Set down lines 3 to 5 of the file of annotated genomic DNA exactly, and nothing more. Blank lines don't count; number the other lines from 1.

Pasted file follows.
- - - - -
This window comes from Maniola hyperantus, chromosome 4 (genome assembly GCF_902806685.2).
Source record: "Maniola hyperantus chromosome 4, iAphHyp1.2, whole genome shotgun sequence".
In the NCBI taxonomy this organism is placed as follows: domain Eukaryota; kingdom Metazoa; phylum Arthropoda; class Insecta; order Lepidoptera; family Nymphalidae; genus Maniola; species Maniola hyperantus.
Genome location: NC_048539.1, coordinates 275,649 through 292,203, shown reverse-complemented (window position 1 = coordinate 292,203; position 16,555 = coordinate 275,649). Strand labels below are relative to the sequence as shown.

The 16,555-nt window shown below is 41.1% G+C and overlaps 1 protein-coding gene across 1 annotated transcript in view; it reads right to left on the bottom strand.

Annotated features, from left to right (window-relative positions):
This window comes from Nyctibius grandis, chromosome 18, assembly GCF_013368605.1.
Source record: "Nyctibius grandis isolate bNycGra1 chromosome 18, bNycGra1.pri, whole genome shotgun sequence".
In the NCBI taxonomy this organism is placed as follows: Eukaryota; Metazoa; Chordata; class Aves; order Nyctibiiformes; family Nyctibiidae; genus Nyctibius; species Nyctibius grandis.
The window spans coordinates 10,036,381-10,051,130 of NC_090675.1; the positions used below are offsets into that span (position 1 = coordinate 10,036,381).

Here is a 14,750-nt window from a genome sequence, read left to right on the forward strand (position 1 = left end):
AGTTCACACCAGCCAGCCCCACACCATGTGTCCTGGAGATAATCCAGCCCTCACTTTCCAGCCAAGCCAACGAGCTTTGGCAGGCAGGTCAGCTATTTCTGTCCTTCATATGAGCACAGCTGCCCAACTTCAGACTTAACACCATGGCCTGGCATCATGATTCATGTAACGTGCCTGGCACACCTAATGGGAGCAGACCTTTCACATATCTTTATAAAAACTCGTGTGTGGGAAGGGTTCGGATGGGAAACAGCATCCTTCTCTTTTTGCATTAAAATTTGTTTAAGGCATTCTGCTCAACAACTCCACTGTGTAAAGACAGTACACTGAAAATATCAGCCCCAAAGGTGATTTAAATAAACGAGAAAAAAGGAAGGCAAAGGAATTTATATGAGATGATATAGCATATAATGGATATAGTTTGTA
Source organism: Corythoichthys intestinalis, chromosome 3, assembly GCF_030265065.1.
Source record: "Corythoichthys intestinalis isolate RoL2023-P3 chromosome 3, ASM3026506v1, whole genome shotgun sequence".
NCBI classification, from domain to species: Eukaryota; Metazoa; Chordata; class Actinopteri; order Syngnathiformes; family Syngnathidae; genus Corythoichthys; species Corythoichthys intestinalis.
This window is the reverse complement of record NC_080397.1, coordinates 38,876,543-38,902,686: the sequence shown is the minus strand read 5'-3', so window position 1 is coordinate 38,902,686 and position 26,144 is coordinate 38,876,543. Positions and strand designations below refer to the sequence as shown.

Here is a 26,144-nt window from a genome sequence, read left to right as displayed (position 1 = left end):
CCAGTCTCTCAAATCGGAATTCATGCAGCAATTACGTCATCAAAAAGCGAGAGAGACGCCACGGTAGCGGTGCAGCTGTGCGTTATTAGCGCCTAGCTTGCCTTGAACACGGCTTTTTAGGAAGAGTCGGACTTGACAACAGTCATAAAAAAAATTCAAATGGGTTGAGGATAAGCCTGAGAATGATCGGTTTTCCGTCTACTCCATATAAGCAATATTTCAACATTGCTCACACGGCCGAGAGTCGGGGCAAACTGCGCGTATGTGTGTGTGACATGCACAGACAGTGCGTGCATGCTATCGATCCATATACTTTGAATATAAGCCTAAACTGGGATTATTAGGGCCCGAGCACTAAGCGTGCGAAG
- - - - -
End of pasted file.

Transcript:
In the NCBI taxonomy this organism is placed as follows: domain Eukaryota; kingdom Metazoa; phylum Arthropoda; class Insecta; order Lepidoptera; family Nymphalidae; genus Maniola; species Maniola hyperantus.
Genome location: NC_048539.1, coordinates 275,649 through 292,203, shown reverse-complemented (window position 1 = coordinate 292,203; position 16,555 = coordinate 275,649). Strand labels below are relative to the sequence as shown.

The 16,555-nt window shown below is 41.1% G+C and overlaps 1 protein-coding gene across 1 annotated transcript in view; it reads right to left on the bottom strand.